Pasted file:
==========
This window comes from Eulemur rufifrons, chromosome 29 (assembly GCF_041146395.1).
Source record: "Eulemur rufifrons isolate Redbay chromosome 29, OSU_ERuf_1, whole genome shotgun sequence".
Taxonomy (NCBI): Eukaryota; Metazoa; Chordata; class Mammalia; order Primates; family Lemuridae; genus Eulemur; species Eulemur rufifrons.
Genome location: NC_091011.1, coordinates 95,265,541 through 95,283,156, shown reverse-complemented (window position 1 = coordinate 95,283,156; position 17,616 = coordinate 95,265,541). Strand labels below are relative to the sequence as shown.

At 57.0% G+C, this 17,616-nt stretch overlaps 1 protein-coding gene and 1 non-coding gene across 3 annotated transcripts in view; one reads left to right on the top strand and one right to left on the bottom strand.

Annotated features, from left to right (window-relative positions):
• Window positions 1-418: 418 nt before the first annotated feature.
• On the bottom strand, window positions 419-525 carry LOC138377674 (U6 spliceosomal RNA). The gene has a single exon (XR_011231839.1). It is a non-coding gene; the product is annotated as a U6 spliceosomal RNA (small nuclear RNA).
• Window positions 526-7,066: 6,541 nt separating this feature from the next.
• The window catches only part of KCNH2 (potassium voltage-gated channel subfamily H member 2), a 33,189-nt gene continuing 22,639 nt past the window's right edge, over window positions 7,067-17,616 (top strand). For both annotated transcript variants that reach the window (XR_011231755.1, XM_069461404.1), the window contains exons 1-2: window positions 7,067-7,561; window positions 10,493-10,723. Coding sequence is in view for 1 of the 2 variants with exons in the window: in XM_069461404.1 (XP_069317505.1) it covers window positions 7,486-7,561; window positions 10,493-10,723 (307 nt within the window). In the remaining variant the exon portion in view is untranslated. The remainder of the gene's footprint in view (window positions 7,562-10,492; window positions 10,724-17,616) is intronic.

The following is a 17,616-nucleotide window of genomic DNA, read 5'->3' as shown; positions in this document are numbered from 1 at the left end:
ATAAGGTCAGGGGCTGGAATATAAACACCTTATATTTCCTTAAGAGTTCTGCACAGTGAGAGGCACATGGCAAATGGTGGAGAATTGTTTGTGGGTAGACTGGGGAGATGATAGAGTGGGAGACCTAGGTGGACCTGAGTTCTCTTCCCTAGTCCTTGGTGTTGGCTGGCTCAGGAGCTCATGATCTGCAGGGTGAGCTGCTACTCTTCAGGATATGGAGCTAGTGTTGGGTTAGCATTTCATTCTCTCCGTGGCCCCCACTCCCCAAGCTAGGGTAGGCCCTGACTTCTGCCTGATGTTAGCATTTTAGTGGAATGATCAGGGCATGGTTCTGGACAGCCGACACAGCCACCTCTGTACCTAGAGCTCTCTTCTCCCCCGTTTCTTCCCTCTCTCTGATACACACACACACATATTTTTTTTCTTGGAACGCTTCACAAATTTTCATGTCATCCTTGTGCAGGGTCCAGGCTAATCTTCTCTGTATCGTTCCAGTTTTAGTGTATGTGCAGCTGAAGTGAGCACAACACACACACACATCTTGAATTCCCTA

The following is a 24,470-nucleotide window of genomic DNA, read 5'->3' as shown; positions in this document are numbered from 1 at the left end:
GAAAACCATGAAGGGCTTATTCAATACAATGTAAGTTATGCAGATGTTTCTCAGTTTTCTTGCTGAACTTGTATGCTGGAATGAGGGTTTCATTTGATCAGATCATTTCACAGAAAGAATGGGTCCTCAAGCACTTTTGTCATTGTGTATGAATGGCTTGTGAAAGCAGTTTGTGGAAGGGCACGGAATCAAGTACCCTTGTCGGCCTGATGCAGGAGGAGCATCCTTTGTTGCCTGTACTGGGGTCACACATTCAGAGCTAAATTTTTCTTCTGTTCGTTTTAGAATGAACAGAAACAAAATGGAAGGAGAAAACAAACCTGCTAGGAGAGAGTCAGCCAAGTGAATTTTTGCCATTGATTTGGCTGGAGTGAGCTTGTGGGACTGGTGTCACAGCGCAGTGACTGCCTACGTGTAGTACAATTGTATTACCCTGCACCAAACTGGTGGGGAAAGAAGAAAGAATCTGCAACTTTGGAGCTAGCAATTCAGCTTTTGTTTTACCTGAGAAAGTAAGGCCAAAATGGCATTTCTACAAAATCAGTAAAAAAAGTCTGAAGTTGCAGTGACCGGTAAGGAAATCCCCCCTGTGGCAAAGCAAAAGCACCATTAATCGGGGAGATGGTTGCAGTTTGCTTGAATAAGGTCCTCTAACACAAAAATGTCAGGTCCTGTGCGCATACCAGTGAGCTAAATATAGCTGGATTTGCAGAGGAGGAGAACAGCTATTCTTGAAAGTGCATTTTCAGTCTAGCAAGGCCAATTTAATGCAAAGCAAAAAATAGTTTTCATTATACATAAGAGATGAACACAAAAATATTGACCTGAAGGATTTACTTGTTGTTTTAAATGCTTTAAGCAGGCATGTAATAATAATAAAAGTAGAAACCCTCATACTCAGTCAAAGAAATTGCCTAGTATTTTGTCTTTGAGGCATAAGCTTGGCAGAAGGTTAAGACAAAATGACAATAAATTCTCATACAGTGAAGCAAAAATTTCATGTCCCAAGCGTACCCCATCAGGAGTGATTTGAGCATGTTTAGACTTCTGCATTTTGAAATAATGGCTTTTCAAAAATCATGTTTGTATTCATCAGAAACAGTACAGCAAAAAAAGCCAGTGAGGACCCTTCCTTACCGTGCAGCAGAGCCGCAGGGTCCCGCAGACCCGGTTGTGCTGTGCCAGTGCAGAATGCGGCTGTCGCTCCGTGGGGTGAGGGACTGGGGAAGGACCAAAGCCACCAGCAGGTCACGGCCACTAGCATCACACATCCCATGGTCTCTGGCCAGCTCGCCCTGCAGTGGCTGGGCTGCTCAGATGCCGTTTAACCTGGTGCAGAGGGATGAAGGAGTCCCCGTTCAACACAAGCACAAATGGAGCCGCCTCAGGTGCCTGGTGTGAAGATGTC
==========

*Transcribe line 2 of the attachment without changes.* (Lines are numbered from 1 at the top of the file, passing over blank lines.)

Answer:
Source record: "Eulemur rufifrons isolate Redbay chromosome 29, OSU_ERuf_1, whole genome shotgun sequence".